A GROWING CONCERN: Dos and don’ts for autumn gardening

THE BULBS ARE arriving, soon planting will begin (November).

Fall is in full swing and how I love the autumn’s paintbrush upon our landscape.

Next Sunday, we’ll be already past mid-October.

Halloween arrives in just a few weeks and the Peninsula is dotted with a variety of very cool seasonal decorations.

Along with the beginning of mid-fall, a host of disconnected things need to be done … but not a “Lucky 13” list.

Instead, to try something new, I offer you some do’s and don’ts for the season.

DO continue to find and buy bulbs.

DON’T be fooled by gardening books or experts who warn it is too late to plant. They don’t live here.

DO plant these new bulbs now, and plant them as you find them in November.

DON’T ever forget that our weather is so perfect that bulbs need to be planted later in the season so they won’t emerge too early in the spring and be damaged by frost.

DON’T forget to bone meal (before December) these bulbs and every other perennial, tuber, rhizome, corm or more fleshy-rooted plant in your garden. I don’t call it the miracle drug for nothing.

DO take a ride around the peninsula this week and admire all the spectacular color that are now at their Peak.

DO take a few leaves, and press or wax coat them with your kids.

Do drive around your neighborhood and see how many ornamental plants are burning bright and showing off their unique autumn displays.

Do realize there is no better time than right now to plant trees, and bushes, which happen to be on sale now. Check out the nurseries.

DO stop into one of the pumpkin sale areas and buy pumpkins.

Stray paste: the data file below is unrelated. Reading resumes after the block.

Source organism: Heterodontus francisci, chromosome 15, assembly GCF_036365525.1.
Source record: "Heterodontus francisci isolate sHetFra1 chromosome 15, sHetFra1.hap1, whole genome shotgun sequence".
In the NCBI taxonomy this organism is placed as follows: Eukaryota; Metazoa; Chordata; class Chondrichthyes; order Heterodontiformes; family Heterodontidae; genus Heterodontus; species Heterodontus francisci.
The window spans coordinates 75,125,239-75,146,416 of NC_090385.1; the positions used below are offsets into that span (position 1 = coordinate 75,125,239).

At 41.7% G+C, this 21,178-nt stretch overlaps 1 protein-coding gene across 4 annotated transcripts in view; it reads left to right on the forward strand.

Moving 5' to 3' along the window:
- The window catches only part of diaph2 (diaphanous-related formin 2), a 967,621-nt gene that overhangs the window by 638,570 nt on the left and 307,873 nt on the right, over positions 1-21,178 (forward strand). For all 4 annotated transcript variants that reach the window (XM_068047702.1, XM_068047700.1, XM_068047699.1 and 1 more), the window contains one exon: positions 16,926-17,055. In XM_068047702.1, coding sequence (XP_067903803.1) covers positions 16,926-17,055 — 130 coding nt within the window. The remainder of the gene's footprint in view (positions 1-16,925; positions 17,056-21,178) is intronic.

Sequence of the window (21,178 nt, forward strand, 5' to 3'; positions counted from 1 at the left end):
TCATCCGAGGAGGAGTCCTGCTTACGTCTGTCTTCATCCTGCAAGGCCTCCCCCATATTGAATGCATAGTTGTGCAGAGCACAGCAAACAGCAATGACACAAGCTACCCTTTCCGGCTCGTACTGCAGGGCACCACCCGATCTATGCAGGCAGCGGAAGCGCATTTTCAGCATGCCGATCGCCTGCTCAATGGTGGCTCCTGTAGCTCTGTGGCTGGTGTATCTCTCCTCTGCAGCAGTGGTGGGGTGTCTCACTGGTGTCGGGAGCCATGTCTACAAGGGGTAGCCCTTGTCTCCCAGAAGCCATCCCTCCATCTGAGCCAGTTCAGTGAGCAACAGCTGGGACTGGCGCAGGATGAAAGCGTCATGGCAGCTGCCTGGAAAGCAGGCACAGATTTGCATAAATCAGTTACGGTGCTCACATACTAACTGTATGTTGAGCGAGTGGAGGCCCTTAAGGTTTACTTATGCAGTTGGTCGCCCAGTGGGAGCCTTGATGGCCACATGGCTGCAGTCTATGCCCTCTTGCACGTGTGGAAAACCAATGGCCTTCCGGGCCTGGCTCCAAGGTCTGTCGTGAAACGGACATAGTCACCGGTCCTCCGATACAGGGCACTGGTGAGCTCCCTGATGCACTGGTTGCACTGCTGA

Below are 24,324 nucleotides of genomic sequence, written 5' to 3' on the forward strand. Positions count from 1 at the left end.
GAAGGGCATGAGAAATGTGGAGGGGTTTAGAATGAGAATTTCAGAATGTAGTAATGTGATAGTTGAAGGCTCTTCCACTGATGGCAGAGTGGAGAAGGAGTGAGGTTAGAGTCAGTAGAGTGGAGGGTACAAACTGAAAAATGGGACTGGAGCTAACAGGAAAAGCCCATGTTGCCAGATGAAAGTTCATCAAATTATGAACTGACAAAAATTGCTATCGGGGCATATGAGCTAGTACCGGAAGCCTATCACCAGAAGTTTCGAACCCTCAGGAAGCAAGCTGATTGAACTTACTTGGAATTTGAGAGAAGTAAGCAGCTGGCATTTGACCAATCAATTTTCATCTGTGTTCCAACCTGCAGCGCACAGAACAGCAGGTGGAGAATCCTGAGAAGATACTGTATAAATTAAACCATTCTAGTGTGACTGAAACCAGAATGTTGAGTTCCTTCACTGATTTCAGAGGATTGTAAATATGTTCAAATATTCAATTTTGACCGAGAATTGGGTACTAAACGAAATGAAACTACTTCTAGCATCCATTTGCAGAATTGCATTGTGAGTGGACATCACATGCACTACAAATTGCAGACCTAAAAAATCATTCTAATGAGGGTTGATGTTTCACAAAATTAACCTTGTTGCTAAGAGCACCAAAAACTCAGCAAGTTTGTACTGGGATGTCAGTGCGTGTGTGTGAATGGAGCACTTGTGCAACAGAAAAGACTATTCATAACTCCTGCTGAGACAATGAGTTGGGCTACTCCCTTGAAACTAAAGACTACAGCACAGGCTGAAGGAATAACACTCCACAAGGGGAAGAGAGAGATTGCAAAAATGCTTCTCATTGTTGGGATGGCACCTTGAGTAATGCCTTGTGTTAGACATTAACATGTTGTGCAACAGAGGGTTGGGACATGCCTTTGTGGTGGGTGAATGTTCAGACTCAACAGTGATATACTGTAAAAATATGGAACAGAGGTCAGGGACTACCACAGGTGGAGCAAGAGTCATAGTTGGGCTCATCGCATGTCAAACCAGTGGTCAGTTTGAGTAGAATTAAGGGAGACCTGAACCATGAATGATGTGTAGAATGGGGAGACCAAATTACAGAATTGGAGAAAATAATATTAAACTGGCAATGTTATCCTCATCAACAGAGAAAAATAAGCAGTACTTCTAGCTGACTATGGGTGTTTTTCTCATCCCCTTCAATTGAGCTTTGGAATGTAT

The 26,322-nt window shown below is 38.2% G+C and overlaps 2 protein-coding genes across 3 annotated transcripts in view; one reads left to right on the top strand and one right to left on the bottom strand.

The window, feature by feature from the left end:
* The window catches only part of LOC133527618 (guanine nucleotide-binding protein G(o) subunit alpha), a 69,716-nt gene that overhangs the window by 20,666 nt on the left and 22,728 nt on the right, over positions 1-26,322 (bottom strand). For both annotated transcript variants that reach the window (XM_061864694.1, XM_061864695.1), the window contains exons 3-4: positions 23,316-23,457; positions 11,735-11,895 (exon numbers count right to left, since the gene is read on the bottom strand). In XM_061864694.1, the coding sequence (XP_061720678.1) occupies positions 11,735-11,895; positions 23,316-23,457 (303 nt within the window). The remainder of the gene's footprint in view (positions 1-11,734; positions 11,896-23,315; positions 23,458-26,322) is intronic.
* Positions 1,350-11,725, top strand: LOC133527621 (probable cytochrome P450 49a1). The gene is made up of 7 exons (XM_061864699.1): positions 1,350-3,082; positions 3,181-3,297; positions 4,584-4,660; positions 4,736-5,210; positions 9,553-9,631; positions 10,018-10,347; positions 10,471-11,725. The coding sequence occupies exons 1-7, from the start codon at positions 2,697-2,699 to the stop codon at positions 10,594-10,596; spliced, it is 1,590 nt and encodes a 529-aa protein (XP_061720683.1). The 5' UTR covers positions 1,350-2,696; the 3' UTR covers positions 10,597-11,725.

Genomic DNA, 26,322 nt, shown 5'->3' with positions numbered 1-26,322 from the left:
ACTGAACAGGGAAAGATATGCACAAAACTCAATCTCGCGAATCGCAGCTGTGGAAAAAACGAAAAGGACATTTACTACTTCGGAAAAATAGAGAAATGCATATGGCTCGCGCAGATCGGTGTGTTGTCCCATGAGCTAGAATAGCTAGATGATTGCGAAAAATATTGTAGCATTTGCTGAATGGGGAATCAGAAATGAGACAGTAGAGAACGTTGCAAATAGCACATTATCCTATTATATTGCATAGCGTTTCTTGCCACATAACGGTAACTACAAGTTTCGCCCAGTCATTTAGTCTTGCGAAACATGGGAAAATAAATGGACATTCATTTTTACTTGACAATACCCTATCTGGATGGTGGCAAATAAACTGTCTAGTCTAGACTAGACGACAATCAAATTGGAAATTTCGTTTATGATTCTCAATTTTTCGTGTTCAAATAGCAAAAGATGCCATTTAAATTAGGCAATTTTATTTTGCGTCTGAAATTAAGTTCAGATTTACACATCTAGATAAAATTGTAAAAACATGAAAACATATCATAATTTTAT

Also realize that you DO need to mow the lawn, but with the fall weather, moisture and heavy dews, you need to understand the dangers to your lawn.

DO cut that lawn low — really low — as low as possible, but don’t scalp (cut into the dirt) it. DO change the setting if certain spots take a slightly higher cut.

DO fertilize your lawn using a fall or winter blend, but DON’T use a nitrogen count higher than 20 (the first number on the bag).

DON’T spread high nitrogen fertilizers (first number above 8) on any blooming perennial, shrub or bush.

DO come to realize the important link perennials have with dormancy and how they need frost to set that dormancy.

DON’T be fooled by the calendar, or the thermometer, for thinking it is the time to “clean up the yard.”

Most of your perennial plants DO need a certain amount of old (last summer’s) plant growth to protect them against winters ravages.

DON’T pull or cut away any old growth except those leaves and old flowers. DO this every few days.

DON’T harvest roses for cut flowers anymore, but DO allow rose hips to form.

DO start to seek out all those bare spots appearing throughout your yard. As you plant bulbs in these areas, cap the spots off with seasonal colored plants like kale, holly, pansies, heather’s, cabbages or ornamental grasses.

DO begin to plan your seasonal holiday gardens and begin to secure Christmas lights. Let’s make them extra special this year!

DON’T be caught off guard when supplies are bought out, DON’T turn lights on until after Thanksgiving.

DON’T rake up your leaves yet. Let all the deciduous trees in a 100-yard area shed their leaves.

DO sweep the walkways and driveways for safety sake a couple of times a week.

DO buy lots of candy — big bags of top-grade goodies.

DO be responsible to those around you as the situation now runs into the end of the year.

DON’T forget we live in Camelot, the Olympic Peninsula.

DO stay well all!

________

Andrew May is a freelance writer and ornamental horticulturist who dreams of having Clallam and Jefferson counties nationally recognized as “Flower Peninsula USA.” Send him questions c/o Peninsula Daily News, P.O. Box 1330, Port Angeles, WA 98362, or email [email protected] (subject line: Andrew May).

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